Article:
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The Pamphlet Collection of Sir Robert Stout: Volume 87

Suppose A Man

Suppose A Man

as much larger than we are,—as we are larger than a child five years of age,—should come at us with a liberty pole in his hand, and in tones of thunder want to know "who broke that plate,"—there isn't one of us, not excepting myself, that wouldn't swear that we never had seen that plate in our lives—or that it was cracked when we got it.

Another good way to make children tell the truth is to tell it yourself. Keep your word with your child the same as you would with your banker. If you tell a child you will do anything, either do it or give the child the reason why.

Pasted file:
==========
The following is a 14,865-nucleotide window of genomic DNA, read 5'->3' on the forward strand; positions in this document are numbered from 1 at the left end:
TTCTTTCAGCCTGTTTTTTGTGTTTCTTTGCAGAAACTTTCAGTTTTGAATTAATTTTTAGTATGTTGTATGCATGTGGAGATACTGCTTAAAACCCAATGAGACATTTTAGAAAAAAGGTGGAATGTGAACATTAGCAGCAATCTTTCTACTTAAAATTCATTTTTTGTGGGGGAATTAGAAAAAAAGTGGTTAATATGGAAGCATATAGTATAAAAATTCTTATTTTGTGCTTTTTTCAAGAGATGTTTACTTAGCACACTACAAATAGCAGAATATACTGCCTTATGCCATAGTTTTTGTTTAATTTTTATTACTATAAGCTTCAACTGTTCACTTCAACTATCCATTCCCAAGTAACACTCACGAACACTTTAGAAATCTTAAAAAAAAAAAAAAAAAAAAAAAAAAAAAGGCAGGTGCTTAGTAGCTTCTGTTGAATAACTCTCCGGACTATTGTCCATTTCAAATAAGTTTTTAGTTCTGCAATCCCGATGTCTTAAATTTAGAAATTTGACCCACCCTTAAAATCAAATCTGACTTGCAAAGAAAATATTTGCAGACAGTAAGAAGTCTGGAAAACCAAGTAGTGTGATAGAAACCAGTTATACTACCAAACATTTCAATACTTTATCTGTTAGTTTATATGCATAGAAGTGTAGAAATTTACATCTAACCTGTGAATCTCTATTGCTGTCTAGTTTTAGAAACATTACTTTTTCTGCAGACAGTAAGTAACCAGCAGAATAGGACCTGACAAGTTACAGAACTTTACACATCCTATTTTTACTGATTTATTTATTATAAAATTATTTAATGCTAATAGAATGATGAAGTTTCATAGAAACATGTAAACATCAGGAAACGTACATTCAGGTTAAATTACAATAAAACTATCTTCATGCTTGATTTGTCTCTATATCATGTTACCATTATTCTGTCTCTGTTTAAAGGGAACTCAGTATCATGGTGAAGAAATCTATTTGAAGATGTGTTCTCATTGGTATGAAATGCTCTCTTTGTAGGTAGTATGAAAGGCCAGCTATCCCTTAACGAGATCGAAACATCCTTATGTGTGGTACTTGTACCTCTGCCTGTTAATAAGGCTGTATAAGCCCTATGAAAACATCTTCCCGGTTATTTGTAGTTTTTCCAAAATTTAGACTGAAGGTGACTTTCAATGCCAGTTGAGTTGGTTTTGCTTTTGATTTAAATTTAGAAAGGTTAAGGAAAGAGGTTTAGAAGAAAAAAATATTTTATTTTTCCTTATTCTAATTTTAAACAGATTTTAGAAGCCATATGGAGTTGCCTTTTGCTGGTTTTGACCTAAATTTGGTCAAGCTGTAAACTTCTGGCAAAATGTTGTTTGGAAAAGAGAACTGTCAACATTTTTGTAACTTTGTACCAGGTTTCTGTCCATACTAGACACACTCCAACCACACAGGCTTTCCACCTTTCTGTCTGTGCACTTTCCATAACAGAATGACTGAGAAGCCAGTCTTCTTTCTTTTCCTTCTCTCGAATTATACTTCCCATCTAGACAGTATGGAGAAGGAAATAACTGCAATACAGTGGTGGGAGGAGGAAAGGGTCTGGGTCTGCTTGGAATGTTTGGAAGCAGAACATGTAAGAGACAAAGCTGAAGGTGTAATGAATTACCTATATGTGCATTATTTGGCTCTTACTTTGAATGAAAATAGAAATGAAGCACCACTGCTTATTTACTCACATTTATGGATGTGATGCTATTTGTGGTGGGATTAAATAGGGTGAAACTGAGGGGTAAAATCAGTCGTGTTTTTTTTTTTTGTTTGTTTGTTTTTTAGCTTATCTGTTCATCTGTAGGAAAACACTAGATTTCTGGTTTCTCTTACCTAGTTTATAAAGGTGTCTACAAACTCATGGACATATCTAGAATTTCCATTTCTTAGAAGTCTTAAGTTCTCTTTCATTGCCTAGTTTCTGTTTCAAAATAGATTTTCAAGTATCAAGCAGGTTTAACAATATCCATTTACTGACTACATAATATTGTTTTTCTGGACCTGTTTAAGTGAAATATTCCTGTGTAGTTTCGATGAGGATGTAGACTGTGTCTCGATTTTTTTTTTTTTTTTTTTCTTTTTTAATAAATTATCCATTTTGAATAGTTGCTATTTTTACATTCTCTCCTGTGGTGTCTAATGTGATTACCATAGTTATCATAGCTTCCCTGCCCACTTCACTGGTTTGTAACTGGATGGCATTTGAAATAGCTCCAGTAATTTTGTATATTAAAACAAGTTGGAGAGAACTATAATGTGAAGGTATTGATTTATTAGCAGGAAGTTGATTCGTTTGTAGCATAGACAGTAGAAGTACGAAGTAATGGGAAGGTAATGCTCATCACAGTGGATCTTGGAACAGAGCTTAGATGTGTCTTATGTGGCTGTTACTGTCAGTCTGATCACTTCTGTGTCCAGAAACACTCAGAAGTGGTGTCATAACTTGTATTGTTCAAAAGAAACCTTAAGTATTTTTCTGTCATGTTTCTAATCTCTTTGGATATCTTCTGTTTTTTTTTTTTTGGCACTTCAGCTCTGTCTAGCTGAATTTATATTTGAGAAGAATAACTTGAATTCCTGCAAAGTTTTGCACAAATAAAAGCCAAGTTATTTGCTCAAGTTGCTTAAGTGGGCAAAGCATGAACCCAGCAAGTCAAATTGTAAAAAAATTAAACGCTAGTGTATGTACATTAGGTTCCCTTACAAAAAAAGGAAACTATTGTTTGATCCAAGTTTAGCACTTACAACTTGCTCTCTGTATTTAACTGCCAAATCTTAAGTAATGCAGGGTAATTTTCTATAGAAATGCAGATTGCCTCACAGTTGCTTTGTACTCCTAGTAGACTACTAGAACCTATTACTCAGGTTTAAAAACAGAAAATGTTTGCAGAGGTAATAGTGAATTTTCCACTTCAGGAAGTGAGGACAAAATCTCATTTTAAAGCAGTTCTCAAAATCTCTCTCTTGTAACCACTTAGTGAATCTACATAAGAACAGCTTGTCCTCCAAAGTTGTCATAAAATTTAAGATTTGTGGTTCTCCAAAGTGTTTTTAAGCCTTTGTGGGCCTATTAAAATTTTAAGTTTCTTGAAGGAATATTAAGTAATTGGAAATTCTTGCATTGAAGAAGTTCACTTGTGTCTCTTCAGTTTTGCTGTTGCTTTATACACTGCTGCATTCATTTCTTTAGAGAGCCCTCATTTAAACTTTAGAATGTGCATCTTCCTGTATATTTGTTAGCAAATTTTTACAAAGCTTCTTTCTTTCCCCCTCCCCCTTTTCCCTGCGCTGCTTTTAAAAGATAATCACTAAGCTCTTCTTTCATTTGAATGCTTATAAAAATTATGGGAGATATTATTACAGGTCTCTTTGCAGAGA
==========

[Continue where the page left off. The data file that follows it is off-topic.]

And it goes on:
Truth is born of confidence. It comes from the lips of love and liberty. I was over in Michigan the other day. There was a boy over there at Grand Rapids about five or six years old, a nice smart boy as you will see from the remark he made—what you might call a nineteenth century boy. His father and mother had promised to take him out riding. They had promised to take him out riding for about three weeks, and they would slip off, and go without him. Well, after a while, that got kind of played out with the little boy, and the day before I was there they played the trick on him again. They went out and got the carriage, and went away, and as they rode away from the front of the house he happened to be standing there with his nurse, and he saw them. The whole thing flashed on him in a moment. He